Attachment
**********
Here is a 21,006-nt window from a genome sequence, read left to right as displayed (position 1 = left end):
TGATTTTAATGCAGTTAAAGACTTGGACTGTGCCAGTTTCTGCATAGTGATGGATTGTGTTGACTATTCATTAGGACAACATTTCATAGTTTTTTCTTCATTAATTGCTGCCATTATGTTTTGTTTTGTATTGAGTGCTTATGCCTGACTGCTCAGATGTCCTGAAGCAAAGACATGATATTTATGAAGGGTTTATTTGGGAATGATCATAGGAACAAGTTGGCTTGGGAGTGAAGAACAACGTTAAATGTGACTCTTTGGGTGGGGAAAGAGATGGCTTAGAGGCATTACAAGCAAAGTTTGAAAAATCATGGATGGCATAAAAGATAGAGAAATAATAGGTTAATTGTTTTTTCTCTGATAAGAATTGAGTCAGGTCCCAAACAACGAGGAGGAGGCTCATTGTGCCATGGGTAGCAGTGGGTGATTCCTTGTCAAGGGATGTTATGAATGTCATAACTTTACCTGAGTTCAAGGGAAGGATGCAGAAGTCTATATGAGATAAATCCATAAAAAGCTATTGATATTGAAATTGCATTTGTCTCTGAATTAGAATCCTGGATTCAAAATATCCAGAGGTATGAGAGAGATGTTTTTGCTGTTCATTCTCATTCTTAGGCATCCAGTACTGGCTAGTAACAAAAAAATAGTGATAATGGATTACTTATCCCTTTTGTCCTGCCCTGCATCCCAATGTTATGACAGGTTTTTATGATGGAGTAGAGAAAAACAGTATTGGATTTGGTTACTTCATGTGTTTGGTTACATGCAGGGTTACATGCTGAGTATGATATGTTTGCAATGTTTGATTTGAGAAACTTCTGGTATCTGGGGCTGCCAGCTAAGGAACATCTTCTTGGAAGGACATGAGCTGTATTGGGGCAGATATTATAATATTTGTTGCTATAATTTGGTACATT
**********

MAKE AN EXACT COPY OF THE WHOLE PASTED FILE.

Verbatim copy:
Here is a 21,006-nt window from a genome sequence, read left to right as displayed (position 1 = left end):
TGATTTTAATGCAGTTAAAGACTTGGACTGTGCCAGTTTCTGCATAGTGATGGATTGTGTTGACTATTCATTAGGACAACATTTCATAGTTTTTTCTTCATTAATTGCTGCCATTATGTTTTGTTTTGTATTGAGTGCTTATGCCTGACTGCTCAGATGTCCTGAAGCAAAGACATGATATTTATGAAGGGTTTATTTGGGAATGATCATAGGAACAAGTTGGCTTGGGAGTGAAGAACAACGTTAAATGTGACTCTTTGGGTGGGGAAAGAGATGGCTTAGAGGCATTACAAGCAAAGTTTGAAAAATCATGGATGGCATAAAAGATAGAGAAATAATAGGTTAATTGTTTTTTCTCTGATAAGAATTGAGTCAGGTCCCAAACAACGAGGAGGAGGCTCATTGTGCCATGGGTAGCAGTGGGTGATTCCTTGTCAAGGGATGTTATGAATGTCATAACTTTACCTGAGTTCAAGGGAAGGATGCAGAAGTCTATATGAGATAAATCCATAAAAAGCTATTGATATTGAAATTGCATTTGTCTCTGAATTAGAATCCTGGATTCAAAATATCCAGAGGTATGAGAGAGATGTTTTTGCTGTTCATTCTCATTCTTAGGCATCCAGTACTGGCTAGTAACAAAAAAATAGTGATAATGGATTACTTATCCCTTTTGTCCTGCCCTGCATCCCAATGTTATGACAGGTTTTTATGATGGAGTAGAGAAAAACAGTATTGGATTTGGTTACTTCATGTGTTTGGTTACATGCAGGGTTACATGCTGAGTATGATATGTTTGCAATGTTTGATTTGAGAAACTTCTGGTATCTGGGGCTGCCAGCTAAGGAACATCTTCTTGGAAGGACATGAGCTGTATTGGGGCAGATATTATAATATTTGTTGCTATAATTTGGTACATT